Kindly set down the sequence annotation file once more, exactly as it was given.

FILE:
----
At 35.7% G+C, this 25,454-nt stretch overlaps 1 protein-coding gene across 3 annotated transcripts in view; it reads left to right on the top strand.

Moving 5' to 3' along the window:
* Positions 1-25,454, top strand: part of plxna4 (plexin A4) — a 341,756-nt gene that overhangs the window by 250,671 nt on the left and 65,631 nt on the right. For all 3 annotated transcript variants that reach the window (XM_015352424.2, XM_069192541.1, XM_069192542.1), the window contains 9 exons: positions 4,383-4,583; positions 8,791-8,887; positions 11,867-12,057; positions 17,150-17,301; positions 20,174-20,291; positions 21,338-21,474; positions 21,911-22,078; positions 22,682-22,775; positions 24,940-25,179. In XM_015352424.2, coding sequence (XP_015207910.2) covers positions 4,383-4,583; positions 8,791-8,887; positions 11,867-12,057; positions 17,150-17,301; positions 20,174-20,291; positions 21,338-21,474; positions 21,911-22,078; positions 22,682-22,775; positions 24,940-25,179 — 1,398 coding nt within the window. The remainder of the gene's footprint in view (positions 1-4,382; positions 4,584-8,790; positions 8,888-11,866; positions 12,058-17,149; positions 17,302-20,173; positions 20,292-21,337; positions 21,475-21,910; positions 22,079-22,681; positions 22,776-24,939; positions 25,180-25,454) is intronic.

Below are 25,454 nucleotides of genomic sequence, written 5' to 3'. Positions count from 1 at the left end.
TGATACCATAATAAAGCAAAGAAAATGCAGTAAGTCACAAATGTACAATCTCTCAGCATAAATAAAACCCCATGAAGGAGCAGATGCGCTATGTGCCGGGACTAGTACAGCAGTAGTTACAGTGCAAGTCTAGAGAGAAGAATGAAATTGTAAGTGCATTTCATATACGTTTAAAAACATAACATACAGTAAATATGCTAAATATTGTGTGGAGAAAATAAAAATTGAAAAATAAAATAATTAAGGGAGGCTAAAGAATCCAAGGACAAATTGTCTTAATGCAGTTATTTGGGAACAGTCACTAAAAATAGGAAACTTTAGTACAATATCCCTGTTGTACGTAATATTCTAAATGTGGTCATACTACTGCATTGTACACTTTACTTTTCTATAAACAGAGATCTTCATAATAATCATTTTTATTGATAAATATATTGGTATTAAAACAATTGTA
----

At 35.7% G+C, this 25,454-nt stretch overlaps 1 protein-coding gene across 3 annotated transcripts in view; it reads left to right on the top strand.

Moving 5' to 3' along the window:
* Positions 1-25,454, top strand: part of plxna4 (plexin A4) — a 341,756-nt gene that overhangs the window by 250,671 nt on the left and 65,631 nt on the right. For all 3 annotated transcript variants that reach the window (XM_015352424.2, XM_069192541.1, XM_069192542.1), the window contains 9 exons: positions 4,383-4,583; positions 8,791-8,887; positions 11,867-12,057; positions 17,150-17,301; positions 20,174-20,291; positions 21,338-21,474; positions 21,911-22,078; positions 22,682-22,775; positions 24,940-25,179. In XM_015352424.2, coding sequence (XP_015207910.2) covers positions 4,383-4,583; positions 8,791-8,887; positions 11,867-12,057; positions 17,150-17,301; positions 20,174-20,291; positions 21,338-21,474; positions 21,911-22,078; positions 22,682-22,775; positions 24,940-25,179 — 1,398 coding nt within the window. The remainder of the gene's footprint in view (positions 1-4,382; positions 4,584-8,790; positions 8,888-11,866; positions 12,058-17,149; positions 17,302-20,173; positions 20,292-21,337; positions 21,475-21,910; positions 22,079-22,681; positions 22,776-24,939; positions 25,180-25,454) is intronic.

Below are 25,454 nucleotides of genomic sequence, written 5' to 3'. Positions count from 1 at the left end.
TGATACCATAATAAAGCAAAGAAAATGCAGTAAGTCACAAATGTACAATCTCTCAGCATAAATAAAACCCCATGAAGGAGCAGATGCGCTATGTGCCGGGACTAGTACAGCAGTAGTTACAGTGCAAGTCTAGAGAGAAGAATGAAATTGTAAGTGCATTTCATATACGTTTAAAAACATAACATACAGTAAATATGCTAAATATTGTGTGGAGAAAATAAAAATTGAAAAATAAAATAATTAAGGGAGGCTAAAGAATCCAAGGACAAATTGTCTTAATGCAGTTATTTGGGAACAGTCACTAAAAATAGGAAACTTTAGTACAATATCCCTGTTGTACGTAATATTCTAAATGTGGTCATACTACTGCATTGTACACTTTACTTTTCTATAAACAGAGATCTTCATAATAATCATTTTTATTGATAAATATATTGGTATTAAAACAATTGTA